Let be a sequence of random variables, such that and thus . can be thought of as the likelihood ratio where , and its expectation wrt is exactly 666The index can be thought of as an indicator of a sequence of parameterizations of the joint . . We’d like to know if convergence of the lower bound to (e.g. via maximization of H-IWLB) implies vanishing variance under any assumption, which justifies the use of a joint/hierarchical proposal to reduce variance at a potentially faster rate. However, it is in general untrue that smaller , smaller and larger can imply one another 777Klys et al. (2018) also attempt to derive a bound, but their result does not hold without making any assumption. Maddison et al. (2017) also require uniform integrability to establish consistency.. Instead, we discuss their limiting behavior, and conclude that the condition converges to zero sits somewhere between -convergence and -convergence of . To do so, we require a bit more control over the sequences and , such as boundedness. The first implication of the conclusion is that if the variance of vanishes and the sequences are bounded in some sense, also converges to (see below). The second implication is that if converges to “more uniformly” (-convergence), then the variance of also converges to zero. We will discuss why boundedness control is required at the end of this section from the f-divergence perspective.

Now we turn to the analysis on the variance of . Doing so allows us to interpret as an estimator for , and we would like to answer the following question: if the variance of converges to zero, does converge to ? The answer is positive given some boundedness condition, and the result suggests that if the variance of the estimator is infinitesimally small, so is the bias. We now state the result: [] Assume with , and for some , for all . If is uniformly integrable and is bounded in ,

The proposition tells us that if we look at as an estimator for some constant (e.g. ), if , then the vanishing variance of implies consistency.

With the same integrability condition on , we can conclude converges to .

Corollary 1.

With the same condition as Proposition 4, if we further assume is uniformly integrable,

In particular, as .

Finally, the following result shows that -convergence is sufficient for the convergence of variance of to zero. [] With the same condition as Corollary 1:

Now, we turn back to the case of variational inference where (assume is normalized for the ease of exposition) and discuss the difficulty in analyzing the relationship between variance of and the lower bound . It is because variance is more sensitive to large likelihood ratio, whereas lower density region under does not take a heavy toll on the lower bound. More concretely, since , , where is the -divergence. Our insight is that the -divergence is an upper bound on the forward KL divergence (see appendix for a proof). This means when variance of decreases, the -divergence and the forward KL-divergence also decrease. However, decrease in the forward KL does not impliy decrease in the reverse KL, , which is what maximization of the lower bound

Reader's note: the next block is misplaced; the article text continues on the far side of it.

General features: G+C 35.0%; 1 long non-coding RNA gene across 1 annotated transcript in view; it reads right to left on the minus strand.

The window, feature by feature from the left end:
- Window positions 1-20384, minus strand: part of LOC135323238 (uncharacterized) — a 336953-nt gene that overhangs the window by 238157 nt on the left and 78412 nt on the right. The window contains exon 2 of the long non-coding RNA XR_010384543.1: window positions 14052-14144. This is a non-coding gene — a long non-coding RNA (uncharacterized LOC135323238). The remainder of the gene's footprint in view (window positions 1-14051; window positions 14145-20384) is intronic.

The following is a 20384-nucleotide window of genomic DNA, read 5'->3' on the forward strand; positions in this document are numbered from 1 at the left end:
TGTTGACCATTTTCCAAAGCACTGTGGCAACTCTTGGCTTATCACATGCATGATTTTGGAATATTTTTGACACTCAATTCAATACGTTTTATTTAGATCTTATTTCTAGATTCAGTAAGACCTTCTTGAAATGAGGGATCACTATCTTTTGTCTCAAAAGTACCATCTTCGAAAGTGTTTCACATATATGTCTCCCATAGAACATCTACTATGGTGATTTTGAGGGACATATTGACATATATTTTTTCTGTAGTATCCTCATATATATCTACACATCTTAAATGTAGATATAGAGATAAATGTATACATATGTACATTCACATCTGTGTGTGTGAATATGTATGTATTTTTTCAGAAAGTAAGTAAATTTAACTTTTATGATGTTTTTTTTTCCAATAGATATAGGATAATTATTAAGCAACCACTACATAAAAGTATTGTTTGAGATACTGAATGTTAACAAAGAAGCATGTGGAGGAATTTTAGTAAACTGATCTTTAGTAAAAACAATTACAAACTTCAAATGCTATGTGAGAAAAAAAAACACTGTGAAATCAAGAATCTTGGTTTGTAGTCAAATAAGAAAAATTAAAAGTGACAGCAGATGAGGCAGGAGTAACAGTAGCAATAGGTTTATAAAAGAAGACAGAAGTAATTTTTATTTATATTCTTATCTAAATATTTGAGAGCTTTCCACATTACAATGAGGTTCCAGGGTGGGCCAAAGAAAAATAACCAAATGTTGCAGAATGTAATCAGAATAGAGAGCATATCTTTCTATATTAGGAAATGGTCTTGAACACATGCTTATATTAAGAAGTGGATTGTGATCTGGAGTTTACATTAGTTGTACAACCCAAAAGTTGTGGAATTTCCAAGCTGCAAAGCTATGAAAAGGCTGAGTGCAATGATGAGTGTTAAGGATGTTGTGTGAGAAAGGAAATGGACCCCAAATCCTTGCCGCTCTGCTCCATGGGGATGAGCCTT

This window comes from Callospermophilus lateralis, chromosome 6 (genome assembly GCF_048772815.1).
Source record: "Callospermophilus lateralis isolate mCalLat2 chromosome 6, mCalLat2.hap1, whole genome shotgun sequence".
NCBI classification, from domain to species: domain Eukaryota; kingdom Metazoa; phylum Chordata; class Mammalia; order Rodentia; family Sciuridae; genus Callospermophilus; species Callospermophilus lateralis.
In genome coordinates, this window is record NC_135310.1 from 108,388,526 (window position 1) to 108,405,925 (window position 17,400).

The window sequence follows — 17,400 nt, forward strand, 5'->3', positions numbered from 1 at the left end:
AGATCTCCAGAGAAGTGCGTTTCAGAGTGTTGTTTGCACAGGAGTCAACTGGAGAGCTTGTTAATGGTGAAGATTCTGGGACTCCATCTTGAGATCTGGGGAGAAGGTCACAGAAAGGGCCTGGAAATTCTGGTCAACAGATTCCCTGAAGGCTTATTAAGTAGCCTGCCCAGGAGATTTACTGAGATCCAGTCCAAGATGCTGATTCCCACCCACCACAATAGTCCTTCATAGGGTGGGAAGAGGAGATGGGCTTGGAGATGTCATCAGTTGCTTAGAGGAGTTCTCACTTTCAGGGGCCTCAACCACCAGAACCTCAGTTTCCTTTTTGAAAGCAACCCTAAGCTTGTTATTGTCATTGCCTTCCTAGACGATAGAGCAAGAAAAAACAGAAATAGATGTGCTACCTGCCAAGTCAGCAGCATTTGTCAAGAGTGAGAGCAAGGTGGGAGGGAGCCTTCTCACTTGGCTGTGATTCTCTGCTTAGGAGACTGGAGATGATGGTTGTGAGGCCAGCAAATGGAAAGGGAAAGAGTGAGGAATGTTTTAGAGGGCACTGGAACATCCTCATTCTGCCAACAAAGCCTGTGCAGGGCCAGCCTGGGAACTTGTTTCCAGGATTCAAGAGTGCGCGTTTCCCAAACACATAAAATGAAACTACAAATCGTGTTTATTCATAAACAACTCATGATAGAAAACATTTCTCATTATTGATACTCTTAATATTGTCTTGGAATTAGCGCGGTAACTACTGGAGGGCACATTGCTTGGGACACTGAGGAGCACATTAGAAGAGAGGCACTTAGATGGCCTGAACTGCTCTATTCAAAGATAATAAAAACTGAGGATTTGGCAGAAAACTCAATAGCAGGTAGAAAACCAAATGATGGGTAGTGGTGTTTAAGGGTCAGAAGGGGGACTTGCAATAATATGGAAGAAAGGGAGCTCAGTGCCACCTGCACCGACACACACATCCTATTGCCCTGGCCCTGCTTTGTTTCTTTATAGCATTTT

is equivalent to. This can be explained by the characteristic function

that is used in the f-divergence family: , where is a convex function such that . For the forward KL and reverse KL, the corresponding convex functions are and , respectively. When , and . When , and . This means the forward KL will not reflect it when , but will be high when . The reverse KL on the other hand will explode when and can tolerate . These are known as the inclusive and exclusive properties of the two KLs (Minka et al., 2005). -divergence is defined by the convex function , which asymptotically bounds : . This means it will incur an even higher cost than the forward KL if . See the Figure 6 in the appendix for an illustration. The boundedness assumption on and made in this section makes sure it is less likely that will be arbitrarily large or close to zero.

IWAE - 1 123.74:1.56 128.87:1.47 129.71:1.47 117.88:1.50 118.61:1.44
IWAE - 2 118.67:2.16 124.78:2.20 125.56:2.12 114.24:2.10 114.79:2.11
IWAE - 5 112.50:1.16 120.12:0.43 120.90:0.40 109.87:0.68 110.49:0.64
IWAE (h) - 1 113.54:3.06 121.20:1.13 121.81:1.23 109.28:1.38 109.71:1.35
IWAE (h) - 2 111.94:2.46 118.59:1.24 119.51:1.13 107.52:1.36 108.18:1.38
IWAE (h) - 5 108.20:0.58 115.58:1.08 116.40:1.11 105.16:0.77 105.70:0.78
H-IWAE 0 2 108.69:1.14 118.35:0.69 119.18:1.01 106.93:0.59 107.51:0.74
H-IWAE 0 5 108.97:1.15 116.84:0.92 117.55:0.79 106.41:0.88 106.83:0.63
H-IWAE 1 2 111.57:0.88 118.03:0.74 118.78:0.71 107.01:0.79 107.62:0.71
H-IWAE 1 5 108.96:0.32 116.27:0.39 117.05:0.15 106.03:0.21 106.62:0.09
H-IWAE 3 2 111.02:0.72 118.02:0.63 119.05:0.45 107.21:0.46 107.90:0.35